Coral reefs are also important to us. They provide coastal protection from storms, flooding, and erosion; reef inhabitants like sponges are a source of new medicines that could be developed to help treat various diseases; and local economies benefit from ecotourism activities like snorkeling and diving that revolve around healthy coral reef ecosystems.

Coral reefs in the Caribbean have been dealt their fair share of troubles. In 2005, increased sea surface temperatures led to widespread coral bleaching. Just a few months later, coral disease hit the already weakened corals causing an average 60% loss in coral cover. Now, USGS scientists are assessing how coral communities on St. John, USVI, were affected by the 2017 hurricane season. Hurricanes Irma and Maria caused widespread destruction over much of the island, including mangrove forests and corals in Hurricane Hole, the most visited part of the Virgin Islands Coral Reef National Monument. In 2014, Rogers and partners documented over 30 species of corals growing on or near mangroves in Hurricane Hole, indicating the mangroves provide refuge from thermal and irradiance stress and ocean acidification. Now, WARC scientists are documenting the damage within Hurricane Hole to evaluate hurricane effects on corals and mangroves and their recovery potential, and to learn more about how these ecosystems respond to natural disasters and changing climate.

Coral reefs are also exposed to environmental contaminants, some of which are known endocrine disruptors, immunosuppressors, and/or toxins that can stress corals and other reef organisms. On St. John, USVI, WARC research is focused on assessing the presence of contaminants, organotin compounds like those commonly used in anti-fouling paints on boats, and sunscreen compounds (like benzophenone-3). The Virgin Islands National Park includes sensitive marine habitats that are home to a number of vulnerable organisms including several federally listed coral species. This research will offer a better understanding of the risk from sunscreen chemicals for coral reefs on St. John.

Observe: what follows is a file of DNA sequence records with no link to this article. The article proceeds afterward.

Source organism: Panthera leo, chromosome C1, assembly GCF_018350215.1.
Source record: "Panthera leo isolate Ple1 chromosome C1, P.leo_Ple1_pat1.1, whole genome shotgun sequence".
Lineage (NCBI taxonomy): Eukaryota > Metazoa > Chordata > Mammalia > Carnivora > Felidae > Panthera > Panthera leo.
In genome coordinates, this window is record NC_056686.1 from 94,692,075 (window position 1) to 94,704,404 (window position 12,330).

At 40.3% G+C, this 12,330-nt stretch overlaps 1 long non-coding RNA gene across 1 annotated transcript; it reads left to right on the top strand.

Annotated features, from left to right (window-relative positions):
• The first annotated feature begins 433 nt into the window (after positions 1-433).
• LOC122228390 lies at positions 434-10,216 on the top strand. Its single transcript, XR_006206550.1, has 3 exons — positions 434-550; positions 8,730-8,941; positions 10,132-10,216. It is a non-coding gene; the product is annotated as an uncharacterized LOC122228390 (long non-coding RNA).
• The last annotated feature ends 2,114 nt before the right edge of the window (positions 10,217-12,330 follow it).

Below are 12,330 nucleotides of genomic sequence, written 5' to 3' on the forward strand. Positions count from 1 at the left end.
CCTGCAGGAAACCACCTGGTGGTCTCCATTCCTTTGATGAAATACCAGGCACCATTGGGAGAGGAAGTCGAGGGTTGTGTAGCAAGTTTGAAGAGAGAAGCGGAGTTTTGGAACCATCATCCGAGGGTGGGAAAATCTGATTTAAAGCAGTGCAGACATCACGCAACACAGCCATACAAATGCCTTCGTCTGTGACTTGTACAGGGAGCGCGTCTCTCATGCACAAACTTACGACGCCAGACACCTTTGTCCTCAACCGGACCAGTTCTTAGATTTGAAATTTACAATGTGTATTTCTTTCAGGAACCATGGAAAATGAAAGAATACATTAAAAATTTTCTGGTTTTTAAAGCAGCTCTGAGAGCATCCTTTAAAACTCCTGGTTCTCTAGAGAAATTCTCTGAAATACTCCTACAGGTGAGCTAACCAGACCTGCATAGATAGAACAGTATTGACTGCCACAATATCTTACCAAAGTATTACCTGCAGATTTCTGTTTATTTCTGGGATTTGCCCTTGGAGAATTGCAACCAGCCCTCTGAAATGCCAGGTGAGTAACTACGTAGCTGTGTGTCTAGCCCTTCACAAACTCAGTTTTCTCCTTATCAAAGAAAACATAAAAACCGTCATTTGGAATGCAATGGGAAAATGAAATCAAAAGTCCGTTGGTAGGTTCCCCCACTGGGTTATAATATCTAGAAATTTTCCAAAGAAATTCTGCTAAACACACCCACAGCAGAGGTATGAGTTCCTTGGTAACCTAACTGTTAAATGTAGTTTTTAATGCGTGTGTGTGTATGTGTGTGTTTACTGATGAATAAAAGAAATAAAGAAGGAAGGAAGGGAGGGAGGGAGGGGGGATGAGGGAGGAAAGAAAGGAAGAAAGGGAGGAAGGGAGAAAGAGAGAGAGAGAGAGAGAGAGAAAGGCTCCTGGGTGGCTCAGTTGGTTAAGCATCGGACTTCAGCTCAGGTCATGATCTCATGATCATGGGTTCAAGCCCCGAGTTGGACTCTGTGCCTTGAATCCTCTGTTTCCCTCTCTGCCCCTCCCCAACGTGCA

Hurricane Hole, St. John, USVI before and after Hurricanes Irma and Maria in 2017
Hurricane Hole, St. John, USVI before and after Hurricanes Irma and Maria in 2017.  (Credit: Caroline Rogers, USGS.)


squat lobster
A single Eumunida picta squat lobster on a thicket of live deep-sea coral known as Lophelia pertusa.​​​​​​​ (Credit: Lophelia II 2012 Expedition, NOAA-OER/BOEM. Image courtesy of Lophelia II 2012 Expedition, NOAA-OER/BOEM)

Deepwater Ecosystems

Most life in the ocean exists in surface waters above 200 meters depth where they have access to sunlight. However, even below 200 meters, where little to no sunlight reaches, temperatures drop, and pressure increases, abundant life exists. A diversity of organisms, including fishes, crustaceans, anemones, sea stars, microbes, and even corals make their home in the deep sea.

From the Atlantic to the Pacific and the Gulf of Mexico in between, scientists from WARC and four other USGS science centers have implemented a multi-faceted offshore research program that weaves together expertise in a variety of disciplines to investigate deepwater ecosystems like trenches, seamounts, canyons, and coral reefs. This interdisciplinary approach relies on a network of partners from around the Nation and the world to examine microbiology, population genetics, paleoecology, food webs, taxonomy, community ecology, physical oceanography, seafloor characteristics, and submarine hazards in the little explored, yet vital, deep-sea ecosystems.





It truly takes an immense effort by scientists with varied expertise to explore the biodiversity that lives within the depths of our oceans. However, with more than eighty percent of our ocean still unobserved and unexplored, many of the ocean’s mysteries have yet to be revealed.

Keep on learning about WARC ocean science by following us on Twitter and check out the newest issue of Sound Waves newsletter to learn what other USGS centers are doing to better understand the ocean!